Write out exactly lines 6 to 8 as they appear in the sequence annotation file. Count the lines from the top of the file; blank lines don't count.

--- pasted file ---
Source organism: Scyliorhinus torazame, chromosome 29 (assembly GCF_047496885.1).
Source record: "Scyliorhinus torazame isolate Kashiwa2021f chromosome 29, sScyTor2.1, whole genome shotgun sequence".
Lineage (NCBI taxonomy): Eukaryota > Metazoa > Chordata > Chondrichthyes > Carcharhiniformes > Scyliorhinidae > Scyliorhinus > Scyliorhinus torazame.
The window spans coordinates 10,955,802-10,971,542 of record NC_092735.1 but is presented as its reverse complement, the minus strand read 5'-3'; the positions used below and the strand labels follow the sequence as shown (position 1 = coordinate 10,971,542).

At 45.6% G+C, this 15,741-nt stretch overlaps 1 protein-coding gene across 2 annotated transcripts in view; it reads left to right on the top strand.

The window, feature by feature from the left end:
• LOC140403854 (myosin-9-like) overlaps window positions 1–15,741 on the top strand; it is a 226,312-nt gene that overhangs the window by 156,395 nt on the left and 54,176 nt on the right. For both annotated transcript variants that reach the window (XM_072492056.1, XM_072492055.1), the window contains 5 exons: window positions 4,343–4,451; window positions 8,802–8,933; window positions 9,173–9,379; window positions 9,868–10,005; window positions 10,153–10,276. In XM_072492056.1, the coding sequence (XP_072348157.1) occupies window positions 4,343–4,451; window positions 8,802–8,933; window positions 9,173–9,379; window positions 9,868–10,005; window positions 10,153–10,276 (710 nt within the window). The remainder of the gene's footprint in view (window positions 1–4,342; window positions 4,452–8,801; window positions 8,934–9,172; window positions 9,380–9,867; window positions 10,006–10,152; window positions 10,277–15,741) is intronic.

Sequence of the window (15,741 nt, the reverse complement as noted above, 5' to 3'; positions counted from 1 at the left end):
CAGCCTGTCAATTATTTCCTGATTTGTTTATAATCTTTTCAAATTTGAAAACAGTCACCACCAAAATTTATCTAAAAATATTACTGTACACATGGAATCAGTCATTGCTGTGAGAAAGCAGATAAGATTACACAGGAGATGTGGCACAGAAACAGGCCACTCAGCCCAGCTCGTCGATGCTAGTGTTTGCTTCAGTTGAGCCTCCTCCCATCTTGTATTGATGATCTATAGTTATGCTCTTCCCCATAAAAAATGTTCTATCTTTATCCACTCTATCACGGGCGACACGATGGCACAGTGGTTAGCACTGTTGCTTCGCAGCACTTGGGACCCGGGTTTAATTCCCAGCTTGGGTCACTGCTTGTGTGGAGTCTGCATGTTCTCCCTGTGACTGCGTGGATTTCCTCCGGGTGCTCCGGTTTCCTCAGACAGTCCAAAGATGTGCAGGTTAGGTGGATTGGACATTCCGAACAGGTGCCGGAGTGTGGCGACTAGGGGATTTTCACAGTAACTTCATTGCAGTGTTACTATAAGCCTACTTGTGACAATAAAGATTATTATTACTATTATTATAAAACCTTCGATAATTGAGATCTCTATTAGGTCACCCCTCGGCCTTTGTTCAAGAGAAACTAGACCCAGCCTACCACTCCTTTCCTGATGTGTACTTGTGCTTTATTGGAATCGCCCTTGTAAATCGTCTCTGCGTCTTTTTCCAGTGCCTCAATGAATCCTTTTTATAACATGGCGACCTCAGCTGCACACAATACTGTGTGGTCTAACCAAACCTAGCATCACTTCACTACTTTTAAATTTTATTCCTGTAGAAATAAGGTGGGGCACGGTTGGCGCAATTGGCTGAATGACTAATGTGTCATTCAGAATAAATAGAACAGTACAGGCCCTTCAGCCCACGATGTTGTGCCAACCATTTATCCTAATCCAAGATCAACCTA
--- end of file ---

The window, feature by feature from the left end:
• LOC140403854 (myosin-9-like) overlaps window positions 1–15,741 on the top strand; it is a 226,312-nt gene that overhangs the window by 156,395 nt on the left and 54,176 nt on the right. For both annotated transcript variants that reach the window (XM_072492056.1, XM_072492055.1), the window contains 5 exons: window positions 4,343–4,451; window positions 8,802–8,933; window positions 9,173–9,379; window positions 9,868–10,005; window positions 10,153–10,276. In XM_072492056.1, the coding sequence (XP_072348157.1) occupies window positions 4,343–4,451; window positions 8,802–8,933; window positions 9,173–9,379; window positions 9,868–10,005; window positions 10,153–10,276 (710 nt within the window). The remainder of the gene's footprint in view (window positions 1–4,342; window positions 4,452–8,801; window positions 8,934–9,172; window positions 9,380–9,867; window positions 10,006–10,152; window positions 10,277–15,741) is intronic.

Sequence of the window (15,741 nt, the reverse complement as noted above, 5' to 3'; positions counted from 1 at the left end):